"I mean, I definitely say it's a huge temptation. I could, if I didn't have stuff to do all day, I could probably live in the past 24/7."

Scientists think there's a reason why we forget.

"It has long been believed by research scientists that forgetting is adaptive," says James McGaugh, the University of California, Irvine neurobiologist who first documented highly superior autobiographical memory.

McGaugh discovered HSAM by accident. He got an email out of the blue from a woman named Jill Price who said she had a serious memory problem: She couldn't seem to forget anything, and like Alexandra, this bothered her.

"The emotions evoked by remembering bad things troubled her," McGaugh says.

And so McGaugh started studying first Price and then other people with this kind of memory. He found ultimately that there are differences in the brains of people with HSAM, though it's not clear whether the differences are the cause or the consequence of this ability.

But it is clear that it's specifically this issue of forgetting that's different. If you were asked to recall what happened to you earlier this morning, you'd remember roughly the same amount as someone like Alexandra. But if asked about this morning three months from now, for you it would probably be gone, while for her it's as fresh as it is for you today.

"So it's not that they're superior learners," McGaugh says, "it's that they are very poor at forgetting."

The emotional effects of not being able to forget aren't clear, says McGaugh. No one, including McGaugh, has studied it. His sense is that there is variation in the group of 55.

"The effects of having this ability depends on the kind of experiences people have had in the past as well as their present circumstances," he says.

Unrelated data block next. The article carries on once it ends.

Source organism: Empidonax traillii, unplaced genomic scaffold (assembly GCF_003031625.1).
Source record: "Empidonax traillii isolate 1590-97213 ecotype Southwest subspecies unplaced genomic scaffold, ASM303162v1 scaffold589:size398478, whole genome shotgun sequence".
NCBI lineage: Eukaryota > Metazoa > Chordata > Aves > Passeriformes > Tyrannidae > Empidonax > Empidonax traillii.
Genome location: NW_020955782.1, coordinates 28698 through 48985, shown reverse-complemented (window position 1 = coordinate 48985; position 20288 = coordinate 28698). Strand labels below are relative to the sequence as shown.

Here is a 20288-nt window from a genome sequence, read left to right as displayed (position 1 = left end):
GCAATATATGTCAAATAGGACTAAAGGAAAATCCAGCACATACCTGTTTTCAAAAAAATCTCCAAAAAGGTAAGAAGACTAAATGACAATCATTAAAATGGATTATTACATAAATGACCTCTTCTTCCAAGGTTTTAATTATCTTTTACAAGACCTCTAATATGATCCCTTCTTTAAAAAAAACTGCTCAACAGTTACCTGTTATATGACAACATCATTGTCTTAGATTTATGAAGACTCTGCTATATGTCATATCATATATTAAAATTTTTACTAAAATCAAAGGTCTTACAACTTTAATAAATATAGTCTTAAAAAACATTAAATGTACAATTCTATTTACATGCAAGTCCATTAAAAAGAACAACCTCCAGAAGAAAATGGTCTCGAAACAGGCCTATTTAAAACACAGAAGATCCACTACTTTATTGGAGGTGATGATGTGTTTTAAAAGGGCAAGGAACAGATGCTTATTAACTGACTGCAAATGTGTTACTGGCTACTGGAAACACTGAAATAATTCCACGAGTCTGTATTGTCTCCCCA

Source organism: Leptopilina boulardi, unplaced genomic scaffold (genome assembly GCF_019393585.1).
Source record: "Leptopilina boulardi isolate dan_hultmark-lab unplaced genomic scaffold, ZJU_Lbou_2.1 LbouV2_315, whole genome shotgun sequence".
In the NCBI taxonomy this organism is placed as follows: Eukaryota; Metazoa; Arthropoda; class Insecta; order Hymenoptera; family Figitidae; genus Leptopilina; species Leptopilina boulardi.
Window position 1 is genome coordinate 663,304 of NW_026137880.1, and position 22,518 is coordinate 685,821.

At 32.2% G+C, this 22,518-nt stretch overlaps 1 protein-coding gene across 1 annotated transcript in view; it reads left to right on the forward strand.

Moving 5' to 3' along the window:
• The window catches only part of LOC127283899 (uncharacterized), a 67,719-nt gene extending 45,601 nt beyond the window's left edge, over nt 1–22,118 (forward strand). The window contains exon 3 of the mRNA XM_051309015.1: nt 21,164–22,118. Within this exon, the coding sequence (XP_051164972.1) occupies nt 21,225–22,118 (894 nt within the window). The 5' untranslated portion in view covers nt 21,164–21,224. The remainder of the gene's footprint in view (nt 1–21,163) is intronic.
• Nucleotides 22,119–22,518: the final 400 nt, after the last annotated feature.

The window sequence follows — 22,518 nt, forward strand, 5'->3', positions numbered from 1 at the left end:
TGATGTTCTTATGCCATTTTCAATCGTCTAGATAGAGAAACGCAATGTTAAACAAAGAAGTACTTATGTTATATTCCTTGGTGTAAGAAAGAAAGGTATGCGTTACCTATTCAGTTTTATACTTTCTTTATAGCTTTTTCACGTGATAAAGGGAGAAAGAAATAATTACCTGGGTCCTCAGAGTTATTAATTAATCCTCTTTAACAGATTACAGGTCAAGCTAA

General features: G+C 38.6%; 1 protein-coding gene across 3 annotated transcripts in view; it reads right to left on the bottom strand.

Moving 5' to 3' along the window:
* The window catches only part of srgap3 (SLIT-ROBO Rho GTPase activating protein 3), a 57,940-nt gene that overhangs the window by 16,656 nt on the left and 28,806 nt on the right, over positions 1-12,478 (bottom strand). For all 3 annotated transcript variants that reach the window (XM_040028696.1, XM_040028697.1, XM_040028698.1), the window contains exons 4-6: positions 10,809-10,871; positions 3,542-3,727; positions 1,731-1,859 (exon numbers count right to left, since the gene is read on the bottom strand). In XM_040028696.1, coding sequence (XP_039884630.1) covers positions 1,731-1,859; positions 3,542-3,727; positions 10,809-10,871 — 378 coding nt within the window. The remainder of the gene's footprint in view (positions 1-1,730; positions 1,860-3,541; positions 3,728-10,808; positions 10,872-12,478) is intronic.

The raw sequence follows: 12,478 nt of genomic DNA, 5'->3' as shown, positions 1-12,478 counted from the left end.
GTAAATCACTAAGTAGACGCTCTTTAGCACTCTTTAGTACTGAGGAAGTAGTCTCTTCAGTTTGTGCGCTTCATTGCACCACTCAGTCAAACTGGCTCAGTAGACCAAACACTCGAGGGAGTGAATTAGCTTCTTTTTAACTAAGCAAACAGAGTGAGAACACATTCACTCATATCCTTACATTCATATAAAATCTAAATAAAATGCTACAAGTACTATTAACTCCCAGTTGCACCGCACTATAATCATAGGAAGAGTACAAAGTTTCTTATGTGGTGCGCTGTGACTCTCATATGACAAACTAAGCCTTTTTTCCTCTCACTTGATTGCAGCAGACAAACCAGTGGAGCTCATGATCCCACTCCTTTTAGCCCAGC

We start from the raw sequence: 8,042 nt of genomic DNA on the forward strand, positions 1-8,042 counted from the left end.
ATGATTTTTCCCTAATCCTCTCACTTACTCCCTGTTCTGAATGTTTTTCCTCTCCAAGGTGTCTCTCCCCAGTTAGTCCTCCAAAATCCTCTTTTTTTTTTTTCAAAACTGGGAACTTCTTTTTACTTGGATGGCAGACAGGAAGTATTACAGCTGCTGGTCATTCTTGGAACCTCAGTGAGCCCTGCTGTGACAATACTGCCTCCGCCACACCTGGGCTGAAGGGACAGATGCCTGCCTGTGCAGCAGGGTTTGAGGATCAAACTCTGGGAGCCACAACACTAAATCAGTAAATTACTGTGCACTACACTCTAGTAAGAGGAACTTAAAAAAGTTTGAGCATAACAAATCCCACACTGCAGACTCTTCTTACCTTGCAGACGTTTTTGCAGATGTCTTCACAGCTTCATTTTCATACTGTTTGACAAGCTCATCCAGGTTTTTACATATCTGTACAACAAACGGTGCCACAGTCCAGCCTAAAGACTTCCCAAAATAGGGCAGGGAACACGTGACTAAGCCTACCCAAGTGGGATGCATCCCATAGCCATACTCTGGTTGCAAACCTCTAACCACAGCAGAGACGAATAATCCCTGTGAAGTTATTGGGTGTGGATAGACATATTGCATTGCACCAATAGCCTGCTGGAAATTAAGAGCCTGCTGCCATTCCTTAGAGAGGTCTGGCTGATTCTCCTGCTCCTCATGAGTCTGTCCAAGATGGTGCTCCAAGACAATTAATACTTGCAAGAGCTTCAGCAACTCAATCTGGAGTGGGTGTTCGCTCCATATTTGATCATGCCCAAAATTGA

But Bill Brown, another person with HSAM, says that he's been in touch with most of the people in the group, and that everyone he has spoken to has struggled with depression. He says that very few of them have been able to maintain a long-term marriage — the rumor is only 2 out of the 55.

Brown himself, though a pretty jolly guy, recently separated from his wife.

And talking to him, you do get the sense that the difference in his memory has led to misunderstandings in his relationships.

"Just because I remember something that you did wrong doesn't mean that I still hold it against you," he says. "But it's taken me a long while to realize that folks without my ability probably don't understand that distinction. Because after all, if you're bringing it up, the logic from the other side would be: You must still hold it against me."

This is not, in fact, the case, he says. "It has more to do with wanting you to be honest in your dealings."

What he eventually realized was that most of the people he talks to are being as honest as they know how to be. "They just don't necessarily remember."

Brown says it's easier for him now, because over time he's learned how to manage the memories, not to focus on the bad stuff, and instead use his memory to entertain himself.

"But you know," he says, "life's rough, and there's so much bad that's kinda there."

Sometimes, he says, he thinks it might be nice to forget.

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Alix Spiegel has worked on NPR's Science Desk for 10 years covering psychology and human behavior, and has reported on everything from what it's like to kill another person, to the psychology behind our use of function words like "and", "I", and "so." She began her career in 1995 as one of the founding producers of the public radio program This American Life. While there, Spiegel produced her first psychology story, which ultimately led to her focus on human behavior. It was a piece called 81 Words, and it examined the history behind the removal of homosexuality from the Diagnostic and Statistical Manual of Mental Disorders.